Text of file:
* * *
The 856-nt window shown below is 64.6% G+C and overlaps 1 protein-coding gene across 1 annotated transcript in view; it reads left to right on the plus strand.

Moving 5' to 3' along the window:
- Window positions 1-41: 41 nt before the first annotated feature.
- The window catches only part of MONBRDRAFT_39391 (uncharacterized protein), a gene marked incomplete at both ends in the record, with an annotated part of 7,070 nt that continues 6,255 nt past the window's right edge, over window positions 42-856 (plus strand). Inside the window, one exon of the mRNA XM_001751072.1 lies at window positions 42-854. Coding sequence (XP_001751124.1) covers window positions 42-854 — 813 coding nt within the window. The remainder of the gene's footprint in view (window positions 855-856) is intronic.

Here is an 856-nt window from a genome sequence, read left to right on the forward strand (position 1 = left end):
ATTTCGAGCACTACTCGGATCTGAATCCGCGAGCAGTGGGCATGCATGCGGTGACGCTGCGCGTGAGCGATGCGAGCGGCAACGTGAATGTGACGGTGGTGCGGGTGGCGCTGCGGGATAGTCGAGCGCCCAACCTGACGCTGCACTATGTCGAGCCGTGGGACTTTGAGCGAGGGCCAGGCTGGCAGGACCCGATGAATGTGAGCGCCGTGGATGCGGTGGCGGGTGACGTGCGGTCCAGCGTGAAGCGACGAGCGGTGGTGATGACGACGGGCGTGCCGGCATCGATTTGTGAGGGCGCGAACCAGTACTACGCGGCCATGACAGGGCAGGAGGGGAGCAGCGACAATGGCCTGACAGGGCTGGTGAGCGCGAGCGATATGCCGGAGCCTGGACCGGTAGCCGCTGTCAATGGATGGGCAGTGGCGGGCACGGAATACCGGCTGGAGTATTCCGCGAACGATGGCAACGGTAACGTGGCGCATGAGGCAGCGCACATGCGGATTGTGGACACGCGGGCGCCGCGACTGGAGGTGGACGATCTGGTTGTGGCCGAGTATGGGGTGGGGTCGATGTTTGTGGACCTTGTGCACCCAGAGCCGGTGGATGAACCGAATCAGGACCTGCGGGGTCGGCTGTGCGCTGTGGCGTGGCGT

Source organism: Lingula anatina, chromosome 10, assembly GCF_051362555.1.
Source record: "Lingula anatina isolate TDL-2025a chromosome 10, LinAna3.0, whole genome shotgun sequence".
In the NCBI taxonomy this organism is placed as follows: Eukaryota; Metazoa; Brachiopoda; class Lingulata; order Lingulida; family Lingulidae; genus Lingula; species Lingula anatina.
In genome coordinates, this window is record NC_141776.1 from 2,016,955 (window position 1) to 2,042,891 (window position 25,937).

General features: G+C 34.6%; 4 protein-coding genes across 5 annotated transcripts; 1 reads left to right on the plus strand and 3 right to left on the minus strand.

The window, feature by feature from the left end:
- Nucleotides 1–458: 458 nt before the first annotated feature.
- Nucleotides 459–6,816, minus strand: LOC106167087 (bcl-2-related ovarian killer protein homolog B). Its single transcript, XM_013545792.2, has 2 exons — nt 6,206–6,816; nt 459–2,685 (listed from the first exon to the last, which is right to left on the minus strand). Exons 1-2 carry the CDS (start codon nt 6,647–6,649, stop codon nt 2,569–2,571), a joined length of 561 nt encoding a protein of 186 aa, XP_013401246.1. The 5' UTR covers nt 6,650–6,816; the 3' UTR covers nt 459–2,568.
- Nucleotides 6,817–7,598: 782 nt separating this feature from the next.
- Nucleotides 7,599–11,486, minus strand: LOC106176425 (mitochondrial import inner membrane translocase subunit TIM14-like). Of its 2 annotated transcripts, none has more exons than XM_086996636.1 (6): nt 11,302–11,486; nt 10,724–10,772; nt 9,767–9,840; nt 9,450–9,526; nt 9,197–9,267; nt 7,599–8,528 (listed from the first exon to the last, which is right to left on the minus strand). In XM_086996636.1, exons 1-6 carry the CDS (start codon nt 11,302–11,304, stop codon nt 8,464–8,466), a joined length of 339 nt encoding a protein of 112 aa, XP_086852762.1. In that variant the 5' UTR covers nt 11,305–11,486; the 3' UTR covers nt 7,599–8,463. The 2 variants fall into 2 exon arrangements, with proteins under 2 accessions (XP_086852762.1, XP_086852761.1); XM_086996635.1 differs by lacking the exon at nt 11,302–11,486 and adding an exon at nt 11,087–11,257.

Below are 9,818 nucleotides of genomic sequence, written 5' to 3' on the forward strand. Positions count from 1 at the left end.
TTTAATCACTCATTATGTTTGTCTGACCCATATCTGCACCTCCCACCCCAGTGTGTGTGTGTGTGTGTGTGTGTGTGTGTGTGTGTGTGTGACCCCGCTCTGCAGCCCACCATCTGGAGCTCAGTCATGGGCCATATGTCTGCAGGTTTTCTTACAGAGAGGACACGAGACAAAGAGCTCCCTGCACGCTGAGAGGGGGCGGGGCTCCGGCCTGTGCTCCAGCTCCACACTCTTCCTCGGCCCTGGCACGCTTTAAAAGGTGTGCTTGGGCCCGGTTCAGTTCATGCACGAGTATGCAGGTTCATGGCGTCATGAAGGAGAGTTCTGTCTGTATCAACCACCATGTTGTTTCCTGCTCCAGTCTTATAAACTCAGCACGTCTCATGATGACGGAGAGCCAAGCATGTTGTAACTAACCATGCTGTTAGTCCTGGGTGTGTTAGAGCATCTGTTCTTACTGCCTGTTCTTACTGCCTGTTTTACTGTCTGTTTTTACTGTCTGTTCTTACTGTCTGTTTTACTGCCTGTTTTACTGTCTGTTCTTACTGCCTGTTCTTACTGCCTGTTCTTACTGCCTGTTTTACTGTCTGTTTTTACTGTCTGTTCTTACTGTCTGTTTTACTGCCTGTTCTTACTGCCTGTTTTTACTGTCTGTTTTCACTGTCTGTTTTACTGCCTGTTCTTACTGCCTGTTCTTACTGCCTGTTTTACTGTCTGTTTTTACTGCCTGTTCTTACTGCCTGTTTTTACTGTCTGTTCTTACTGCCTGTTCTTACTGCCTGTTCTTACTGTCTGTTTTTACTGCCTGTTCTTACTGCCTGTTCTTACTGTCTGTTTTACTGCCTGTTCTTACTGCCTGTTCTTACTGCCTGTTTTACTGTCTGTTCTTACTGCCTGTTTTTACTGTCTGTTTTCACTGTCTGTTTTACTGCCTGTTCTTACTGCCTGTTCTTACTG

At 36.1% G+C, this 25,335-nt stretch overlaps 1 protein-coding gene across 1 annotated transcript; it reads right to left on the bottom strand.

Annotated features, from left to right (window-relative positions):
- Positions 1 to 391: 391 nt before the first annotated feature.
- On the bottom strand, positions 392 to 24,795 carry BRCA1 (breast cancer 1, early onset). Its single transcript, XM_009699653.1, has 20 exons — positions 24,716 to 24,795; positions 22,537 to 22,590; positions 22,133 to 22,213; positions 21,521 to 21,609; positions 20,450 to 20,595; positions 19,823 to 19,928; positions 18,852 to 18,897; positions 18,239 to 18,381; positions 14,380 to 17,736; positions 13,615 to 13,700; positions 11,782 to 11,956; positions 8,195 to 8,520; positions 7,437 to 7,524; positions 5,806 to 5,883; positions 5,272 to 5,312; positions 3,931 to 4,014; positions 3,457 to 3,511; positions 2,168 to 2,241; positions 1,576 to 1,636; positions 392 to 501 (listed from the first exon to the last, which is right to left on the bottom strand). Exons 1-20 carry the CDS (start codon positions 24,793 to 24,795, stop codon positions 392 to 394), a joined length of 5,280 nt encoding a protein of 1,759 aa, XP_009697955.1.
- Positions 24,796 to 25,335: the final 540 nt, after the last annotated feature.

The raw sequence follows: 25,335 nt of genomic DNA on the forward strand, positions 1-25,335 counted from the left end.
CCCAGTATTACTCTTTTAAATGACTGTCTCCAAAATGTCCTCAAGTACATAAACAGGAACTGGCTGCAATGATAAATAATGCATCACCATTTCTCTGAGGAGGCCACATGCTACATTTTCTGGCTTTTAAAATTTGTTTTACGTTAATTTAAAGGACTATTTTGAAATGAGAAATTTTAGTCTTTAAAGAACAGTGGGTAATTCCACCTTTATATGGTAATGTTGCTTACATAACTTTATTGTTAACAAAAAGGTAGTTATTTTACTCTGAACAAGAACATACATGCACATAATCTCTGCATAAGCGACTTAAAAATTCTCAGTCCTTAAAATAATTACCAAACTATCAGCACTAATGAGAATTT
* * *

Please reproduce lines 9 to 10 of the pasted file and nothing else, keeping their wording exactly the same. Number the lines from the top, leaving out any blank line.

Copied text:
In the NCBI taxonomy this organism is placed as follows: Eukaryota; Metazoa; Brachiopoda; class Lingulata; order Lingulida; family Lingulidae; genus Lingula; species Lingula anatina.
In genome coordinates, this window is record NC_141776.1 from 2,016,955 (window position 1) to 2,042,891 (window position 25,937).